Chris currently works at the University of California Berkeley’s Extension Program, and assists the Dean’s Office in project management and research. It is in this position that he uses his skills first developed working as Campus Archaeologist, which include establishing and maintaining campus partnerships, effectively communicating with external stakeholders and departments, and collaborating in multi-disciplinary research.
Q: You were in of the first groups of CAP fellows, what was it like when you were all establishing the program and how did it change over your tenure?
A: While CAP was first being established, the focus was on trying to figure out what we were working with archaeologically and trying to get a sense of the history and pre-history of the campus. A parallel focus was trying to be good campus partners. I took a lot of meetings with folks across campus to help foster collaboration and to make sure people knew who we were and what our mission was. This was where Dr. Goldstein was so successful in the early years of CAP, and its due to her laying the groundwork for these relationships that made CAP a truly successful program.
A: As things went on, people started to take more notice, and we emphasized the outreach in an effort to engage both the internal community at MSU, the larger archaeological community, as well as the local East Lansing community. The summer field schools were a great success in this respect, and really made people aware of what we were doing on campus. Archaeologically, over time we got a good handle on the landscape and what we may expect to find, and started building models that were informed by the survey and excavations we did. This led to more structure for the program, more opportunities for both graduate and undergraduate participation, and more research.
Q: What was your year as Campus Archaeologist like?
A: My year as Campus Archaeologist was spent organizing. I worked with some very excellent undergraduate interns, and together we helped to curate, standardize and structure the artifact collection for CAP. That was a big undertaking, but very helpful for all future collections. My own personal project was to build the framework for a Geographic Information System (GIS) for the archaeological investigations we did. It was pretty bare bones in the beginning, but subsequent people at CAP have improved upon the database and structure since I left. My final months as Campus Archaeologist were spent helping to run the 2nd ever CAP Summer Field School.
Q: What was your biggest challenge as a Campus Archaeologist?
A: My biggest challenge was social media. Terry Brock and Dr. Goldstein were so good at using these platforms for CAP, and I was completely illiterate in terms of Twitter and Facebook. But I kept at it because that was a crucial way in which we interacted with the public. As an archaeological program, I would have to imagine that we were a very early adopter of social media, especially Twitter. I have since gotten a bit better with Twitter, but it is still not my strong suit 🙂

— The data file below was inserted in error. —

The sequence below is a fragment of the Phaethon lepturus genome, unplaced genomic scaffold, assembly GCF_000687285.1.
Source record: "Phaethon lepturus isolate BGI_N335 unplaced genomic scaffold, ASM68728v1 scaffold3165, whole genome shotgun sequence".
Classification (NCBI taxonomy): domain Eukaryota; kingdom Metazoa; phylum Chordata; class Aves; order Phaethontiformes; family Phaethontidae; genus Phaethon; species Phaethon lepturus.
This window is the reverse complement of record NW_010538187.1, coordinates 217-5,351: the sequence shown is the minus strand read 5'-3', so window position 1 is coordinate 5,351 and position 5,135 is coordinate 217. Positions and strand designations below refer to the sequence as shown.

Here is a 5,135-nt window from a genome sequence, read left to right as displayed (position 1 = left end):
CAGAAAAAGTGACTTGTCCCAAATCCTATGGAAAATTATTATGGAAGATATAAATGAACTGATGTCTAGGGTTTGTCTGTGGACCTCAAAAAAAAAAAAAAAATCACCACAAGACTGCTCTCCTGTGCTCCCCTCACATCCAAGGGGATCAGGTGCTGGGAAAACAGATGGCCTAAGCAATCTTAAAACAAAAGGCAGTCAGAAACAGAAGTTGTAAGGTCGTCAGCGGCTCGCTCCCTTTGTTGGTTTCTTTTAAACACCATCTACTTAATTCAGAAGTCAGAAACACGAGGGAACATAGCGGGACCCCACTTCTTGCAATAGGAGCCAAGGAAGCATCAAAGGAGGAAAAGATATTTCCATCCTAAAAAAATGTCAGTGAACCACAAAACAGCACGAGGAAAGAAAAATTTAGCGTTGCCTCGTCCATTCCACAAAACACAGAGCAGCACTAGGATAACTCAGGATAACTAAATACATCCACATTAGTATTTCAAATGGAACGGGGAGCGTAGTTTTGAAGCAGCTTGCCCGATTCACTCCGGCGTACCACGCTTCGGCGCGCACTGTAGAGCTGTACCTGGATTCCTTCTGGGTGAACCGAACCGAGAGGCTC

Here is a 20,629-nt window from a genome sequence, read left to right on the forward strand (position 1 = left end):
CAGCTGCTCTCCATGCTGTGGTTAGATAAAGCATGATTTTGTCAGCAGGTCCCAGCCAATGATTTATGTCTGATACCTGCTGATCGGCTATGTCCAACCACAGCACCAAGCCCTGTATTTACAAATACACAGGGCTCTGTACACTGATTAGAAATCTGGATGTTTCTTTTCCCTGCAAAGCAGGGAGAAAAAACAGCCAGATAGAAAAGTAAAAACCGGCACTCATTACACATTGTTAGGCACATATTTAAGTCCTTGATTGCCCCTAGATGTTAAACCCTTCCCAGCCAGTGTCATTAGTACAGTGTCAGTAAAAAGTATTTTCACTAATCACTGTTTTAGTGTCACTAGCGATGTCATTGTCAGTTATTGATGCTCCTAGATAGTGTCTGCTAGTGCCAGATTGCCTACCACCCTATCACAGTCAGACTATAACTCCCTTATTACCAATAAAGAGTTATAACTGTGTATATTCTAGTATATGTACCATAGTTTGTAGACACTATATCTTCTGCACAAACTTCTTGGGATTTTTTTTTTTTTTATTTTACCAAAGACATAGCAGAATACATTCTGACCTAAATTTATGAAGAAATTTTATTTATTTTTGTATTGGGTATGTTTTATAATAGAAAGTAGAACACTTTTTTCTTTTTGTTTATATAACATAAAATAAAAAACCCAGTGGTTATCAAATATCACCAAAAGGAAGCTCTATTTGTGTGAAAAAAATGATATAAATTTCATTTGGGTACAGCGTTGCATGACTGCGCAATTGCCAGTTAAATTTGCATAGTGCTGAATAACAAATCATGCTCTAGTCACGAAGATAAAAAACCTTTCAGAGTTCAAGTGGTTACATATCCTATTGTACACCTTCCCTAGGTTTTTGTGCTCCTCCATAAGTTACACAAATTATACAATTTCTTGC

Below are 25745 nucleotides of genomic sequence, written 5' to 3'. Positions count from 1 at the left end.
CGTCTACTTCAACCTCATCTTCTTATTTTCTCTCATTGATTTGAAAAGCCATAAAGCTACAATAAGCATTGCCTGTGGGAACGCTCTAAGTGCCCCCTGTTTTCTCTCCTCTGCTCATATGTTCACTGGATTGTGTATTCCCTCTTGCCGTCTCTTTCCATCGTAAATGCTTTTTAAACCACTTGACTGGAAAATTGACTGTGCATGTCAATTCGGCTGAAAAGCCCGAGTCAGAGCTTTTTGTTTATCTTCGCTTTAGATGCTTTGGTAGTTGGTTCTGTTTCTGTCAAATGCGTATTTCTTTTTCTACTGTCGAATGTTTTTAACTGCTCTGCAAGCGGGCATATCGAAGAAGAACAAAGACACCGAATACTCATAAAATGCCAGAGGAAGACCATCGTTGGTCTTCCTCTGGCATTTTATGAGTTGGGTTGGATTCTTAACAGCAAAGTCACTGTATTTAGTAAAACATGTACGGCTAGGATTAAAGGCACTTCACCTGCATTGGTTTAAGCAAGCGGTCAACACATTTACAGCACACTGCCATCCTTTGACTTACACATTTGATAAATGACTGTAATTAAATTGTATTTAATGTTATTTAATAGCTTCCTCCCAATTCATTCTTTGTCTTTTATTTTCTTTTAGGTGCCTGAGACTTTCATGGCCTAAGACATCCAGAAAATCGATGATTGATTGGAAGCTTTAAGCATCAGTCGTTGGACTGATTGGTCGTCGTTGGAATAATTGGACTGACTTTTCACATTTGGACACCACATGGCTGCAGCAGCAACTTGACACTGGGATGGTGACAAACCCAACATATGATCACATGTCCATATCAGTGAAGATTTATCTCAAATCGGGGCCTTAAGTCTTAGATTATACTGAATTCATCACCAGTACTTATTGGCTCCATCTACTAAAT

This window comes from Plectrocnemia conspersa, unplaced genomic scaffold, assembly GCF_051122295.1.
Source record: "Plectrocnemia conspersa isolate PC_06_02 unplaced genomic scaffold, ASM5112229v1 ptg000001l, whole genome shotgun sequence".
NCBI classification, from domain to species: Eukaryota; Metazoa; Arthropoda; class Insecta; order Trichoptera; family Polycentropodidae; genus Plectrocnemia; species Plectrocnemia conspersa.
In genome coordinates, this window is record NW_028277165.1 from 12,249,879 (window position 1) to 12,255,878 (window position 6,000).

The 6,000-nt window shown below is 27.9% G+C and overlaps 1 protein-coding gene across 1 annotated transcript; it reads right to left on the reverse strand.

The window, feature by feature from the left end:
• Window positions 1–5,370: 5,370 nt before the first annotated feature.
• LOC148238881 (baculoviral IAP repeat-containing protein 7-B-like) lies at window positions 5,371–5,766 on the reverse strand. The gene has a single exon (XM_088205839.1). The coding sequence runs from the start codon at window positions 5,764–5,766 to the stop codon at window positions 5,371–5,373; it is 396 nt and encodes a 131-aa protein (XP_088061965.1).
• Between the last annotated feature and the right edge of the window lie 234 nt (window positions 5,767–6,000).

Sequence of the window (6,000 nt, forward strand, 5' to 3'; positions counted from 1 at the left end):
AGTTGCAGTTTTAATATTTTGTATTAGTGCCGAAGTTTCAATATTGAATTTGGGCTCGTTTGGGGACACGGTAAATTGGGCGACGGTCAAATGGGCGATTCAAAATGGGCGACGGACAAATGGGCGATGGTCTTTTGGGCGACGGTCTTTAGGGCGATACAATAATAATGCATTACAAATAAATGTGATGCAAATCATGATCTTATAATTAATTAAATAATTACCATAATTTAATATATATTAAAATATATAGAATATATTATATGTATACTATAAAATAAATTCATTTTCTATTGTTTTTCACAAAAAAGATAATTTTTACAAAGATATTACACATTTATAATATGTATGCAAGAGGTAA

Q: What was your favorite part of CAP (highlights)?
A: My favorite parts of CAP were the summer field schools, working with the undergraduate interns on their projects and seeing them present at the undergrad symposium, and just being in the field. You never knew when you may be called in to go to a construction site, or be asked to do some initial investigation of an area. It was so fun loading up my truck and heading out with my peers to go excavate on a nice fall day. Those are some of my fondest memories from my time at MSU.
Q: What were the major projects that you work on/with fellows on?
A: Like I had mentioned earlier, one of the biggest projects was curating and providing a structure to the artifact database at CAP. The other major project was the Faculty Row project, which was a huge construction undertaking in the oldest part of campus. That was my first major project, andI spent all summer helping to oversee and mitigate the major earth moving being done. That was also the first time we used GIS at CAP. We found a great map of the old Faculty Row buildings, and I was able to take that map and overlay it on the current aerial imagery of campus to get a better idea of where we may find archaeological sensitive areas and material.
Q: What are you currently working on now?
A:Currently I am the executive assistant to the Dean of the UC Berkeley Extension Program. I help to manage the Dean’s Office as well aid in managing projects, research and analysis related to the mission of the program. Prior to this role, I was an adjunct lecturer in the Anthropology Department at San Francisco State University.